Grit by Angela Duckworth
- Grit can be grown through practice
- Become more passionate by connecting your work to a greater purpose
- Greatness is achievable–effort is far more important than talent (success = talent x effort x effort)
When you think of grit, who is the first person that comes to mind?
For me, three people stand out as true paragons of grit–JJ Watt, Ernest Shackleton, and Michael Jordan. What makes them “gritty?” What does grit mean to you? Can grit be learned, or is it pre-destined at birth? In her book Grit: The Power of Passion and Perseverance, Dr. Angela Duckworth (a grit paragon in her own right) explores all of these questions and more.
Why grit is important
Grit is an excellent predictor of success. Gritty people live more satisfying lives. Passion and perseverance are the two defining traits of grit.
How to grow your grit
Start by connecting your work to a greater purpose to become more passionate. Develop grit on your own by creating a habit of daily deliberate practice that challenges your current capabilities. Then take it to the next level by getting help from others. Use your parents, friends, coaches, and others to push you to do things beyond your current capabilities.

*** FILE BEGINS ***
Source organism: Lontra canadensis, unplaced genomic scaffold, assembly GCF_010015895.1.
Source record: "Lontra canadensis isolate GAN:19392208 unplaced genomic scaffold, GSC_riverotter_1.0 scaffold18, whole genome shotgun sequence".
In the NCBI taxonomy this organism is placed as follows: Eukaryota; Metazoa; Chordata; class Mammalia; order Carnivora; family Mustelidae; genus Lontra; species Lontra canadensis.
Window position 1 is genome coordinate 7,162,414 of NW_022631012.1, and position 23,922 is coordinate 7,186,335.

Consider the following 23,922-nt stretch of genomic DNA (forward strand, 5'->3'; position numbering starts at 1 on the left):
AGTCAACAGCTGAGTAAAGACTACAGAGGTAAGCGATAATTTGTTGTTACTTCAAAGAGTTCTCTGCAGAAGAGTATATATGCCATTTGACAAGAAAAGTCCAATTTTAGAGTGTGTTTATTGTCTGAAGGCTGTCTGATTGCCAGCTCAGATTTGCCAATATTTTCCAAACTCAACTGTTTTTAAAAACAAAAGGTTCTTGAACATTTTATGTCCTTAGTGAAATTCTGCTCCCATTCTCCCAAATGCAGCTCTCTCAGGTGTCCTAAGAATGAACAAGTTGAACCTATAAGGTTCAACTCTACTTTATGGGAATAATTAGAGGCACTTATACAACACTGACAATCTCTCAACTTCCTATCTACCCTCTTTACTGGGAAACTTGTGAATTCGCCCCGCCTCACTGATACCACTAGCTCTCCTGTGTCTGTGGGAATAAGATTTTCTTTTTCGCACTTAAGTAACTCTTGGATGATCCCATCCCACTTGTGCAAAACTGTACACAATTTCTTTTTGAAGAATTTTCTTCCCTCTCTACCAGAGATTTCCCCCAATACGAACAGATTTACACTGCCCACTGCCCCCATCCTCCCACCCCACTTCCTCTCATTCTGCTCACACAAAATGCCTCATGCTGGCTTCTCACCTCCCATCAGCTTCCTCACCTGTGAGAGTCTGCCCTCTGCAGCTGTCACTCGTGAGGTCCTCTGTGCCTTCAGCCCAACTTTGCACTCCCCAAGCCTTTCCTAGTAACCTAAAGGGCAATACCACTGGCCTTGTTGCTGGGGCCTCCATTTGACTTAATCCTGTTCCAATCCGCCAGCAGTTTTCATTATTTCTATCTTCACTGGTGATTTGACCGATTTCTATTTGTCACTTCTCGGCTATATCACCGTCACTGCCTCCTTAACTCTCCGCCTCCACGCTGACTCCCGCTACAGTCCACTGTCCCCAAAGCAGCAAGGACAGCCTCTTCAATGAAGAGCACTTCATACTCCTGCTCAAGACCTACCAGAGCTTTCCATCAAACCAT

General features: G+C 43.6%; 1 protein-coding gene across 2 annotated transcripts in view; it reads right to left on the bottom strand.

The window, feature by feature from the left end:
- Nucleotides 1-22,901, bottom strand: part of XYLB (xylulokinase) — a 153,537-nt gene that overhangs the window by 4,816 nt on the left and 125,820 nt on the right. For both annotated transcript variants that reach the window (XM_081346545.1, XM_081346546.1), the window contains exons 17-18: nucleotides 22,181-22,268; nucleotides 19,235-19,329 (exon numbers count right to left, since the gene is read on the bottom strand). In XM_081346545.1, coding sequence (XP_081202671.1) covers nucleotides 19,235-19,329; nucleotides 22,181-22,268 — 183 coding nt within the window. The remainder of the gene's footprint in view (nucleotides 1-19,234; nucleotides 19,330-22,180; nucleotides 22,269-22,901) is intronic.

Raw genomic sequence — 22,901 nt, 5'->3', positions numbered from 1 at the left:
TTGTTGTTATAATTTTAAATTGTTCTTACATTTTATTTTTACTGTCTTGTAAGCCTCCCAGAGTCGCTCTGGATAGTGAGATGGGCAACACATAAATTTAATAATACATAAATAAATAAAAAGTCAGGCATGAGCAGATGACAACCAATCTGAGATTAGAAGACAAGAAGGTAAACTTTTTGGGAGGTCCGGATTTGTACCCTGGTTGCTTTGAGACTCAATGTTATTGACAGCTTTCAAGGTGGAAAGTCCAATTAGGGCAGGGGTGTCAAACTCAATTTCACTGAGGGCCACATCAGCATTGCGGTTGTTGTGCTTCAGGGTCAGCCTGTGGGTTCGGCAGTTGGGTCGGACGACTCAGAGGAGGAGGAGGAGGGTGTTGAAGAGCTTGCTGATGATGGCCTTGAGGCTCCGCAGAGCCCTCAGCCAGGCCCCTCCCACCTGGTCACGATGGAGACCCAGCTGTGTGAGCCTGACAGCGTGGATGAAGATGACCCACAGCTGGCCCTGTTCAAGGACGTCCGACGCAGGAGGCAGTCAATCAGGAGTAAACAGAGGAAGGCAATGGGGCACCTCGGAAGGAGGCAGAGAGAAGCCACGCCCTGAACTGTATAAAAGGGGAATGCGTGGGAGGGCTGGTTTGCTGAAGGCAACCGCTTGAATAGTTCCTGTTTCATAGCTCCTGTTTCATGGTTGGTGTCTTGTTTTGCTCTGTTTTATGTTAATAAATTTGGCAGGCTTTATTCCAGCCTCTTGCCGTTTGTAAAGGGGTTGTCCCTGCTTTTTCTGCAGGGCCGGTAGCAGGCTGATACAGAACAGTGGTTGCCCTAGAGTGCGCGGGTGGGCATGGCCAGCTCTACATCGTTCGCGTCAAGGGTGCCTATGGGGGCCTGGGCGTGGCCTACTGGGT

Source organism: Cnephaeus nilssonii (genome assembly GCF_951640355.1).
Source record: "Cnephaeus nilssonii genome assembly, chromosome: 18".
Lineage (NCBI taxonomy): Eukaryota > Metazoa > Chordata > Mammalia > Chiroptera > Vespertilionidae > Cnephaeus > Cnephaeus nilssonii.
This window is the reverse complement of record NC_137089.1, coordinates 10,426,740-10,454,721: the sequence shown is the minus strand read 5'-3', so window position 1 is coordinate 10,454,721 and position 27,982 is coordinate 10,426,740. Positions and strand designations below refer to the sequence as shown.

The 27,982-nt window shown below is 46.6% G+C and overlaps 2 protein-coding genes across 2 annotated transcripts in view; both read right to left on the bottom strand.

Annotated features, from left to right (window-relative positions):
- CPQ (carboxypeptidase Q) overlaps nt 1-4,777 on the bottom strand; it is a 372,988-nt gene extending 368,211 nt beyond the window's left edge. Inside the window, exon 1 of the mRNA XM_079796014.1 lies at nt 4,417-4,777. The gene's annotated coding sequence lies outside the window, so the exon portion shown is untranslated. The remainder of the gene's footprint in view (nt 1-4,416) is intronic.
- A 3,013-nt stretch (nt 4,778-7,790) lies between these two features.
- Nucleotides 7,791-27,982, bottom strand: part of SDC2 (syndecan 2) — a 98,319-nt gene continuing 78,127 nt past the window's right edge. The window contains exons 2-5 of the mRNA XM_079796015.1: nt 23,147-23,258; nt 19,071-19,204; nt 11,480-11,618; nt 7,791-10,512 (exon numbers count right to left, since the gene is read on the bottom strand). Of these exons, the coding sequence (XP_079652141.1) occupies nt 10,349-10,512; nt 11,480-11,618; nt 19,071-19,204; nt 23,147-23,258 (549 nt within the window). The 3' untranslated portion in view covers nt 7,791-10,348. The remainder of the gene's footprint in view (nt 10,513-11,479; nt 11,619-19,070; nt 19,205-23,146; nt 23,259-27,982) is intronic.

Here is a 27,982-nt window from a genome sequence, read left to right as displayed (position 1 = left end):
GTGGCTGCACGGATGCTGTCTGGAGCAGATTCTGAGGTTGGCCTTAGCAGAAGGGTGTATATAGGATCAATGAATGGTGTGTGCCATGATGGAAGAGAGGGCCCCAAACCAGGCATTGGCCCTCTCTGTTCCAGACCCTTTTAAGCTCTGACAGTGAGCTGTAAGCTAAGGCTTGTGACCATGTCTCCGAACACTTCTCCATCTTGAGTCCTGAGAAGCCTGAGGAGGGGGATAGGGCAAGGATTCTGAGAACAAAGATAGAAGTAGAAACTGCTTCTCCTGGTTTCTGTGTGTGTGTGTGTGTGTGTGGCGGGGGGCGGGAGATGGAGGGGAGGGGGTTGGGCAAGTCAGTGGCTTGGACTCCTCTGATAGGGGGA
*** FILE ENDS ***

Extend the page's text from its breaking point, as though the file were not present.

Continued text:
The great thing about hard things
Pick a “hard thing” and stick with it until it is done. Most sports and hobbies will do. Encourage your kids to do the same. Following through with activities outside of work and school grows grit and is a great predictor of future successes.
Personality traits ultimately end up reinforcing themselves in either a positive or negative way. Be aware that small wins can snowball into long-term success in a subconscious way.
Effort vs. talent
The best parenting/coaching style to encourage grit is to be both demanding and supportive. Make people believe that they have the ability to grow and improve through effort. Effort, not talent, is the source of success and satisfaction in every facet of life. Give them the confidence and the tools to get back up after they fall.
Bring grit to you (and your team)
Grit is all about culture. If you want to be gritty, then find a gritty culture and join it. Use conformity to your advantage to grow your grit. If you want to create a culture of grit in your organization, then create an identity that enables it. It has to be a part of your identity.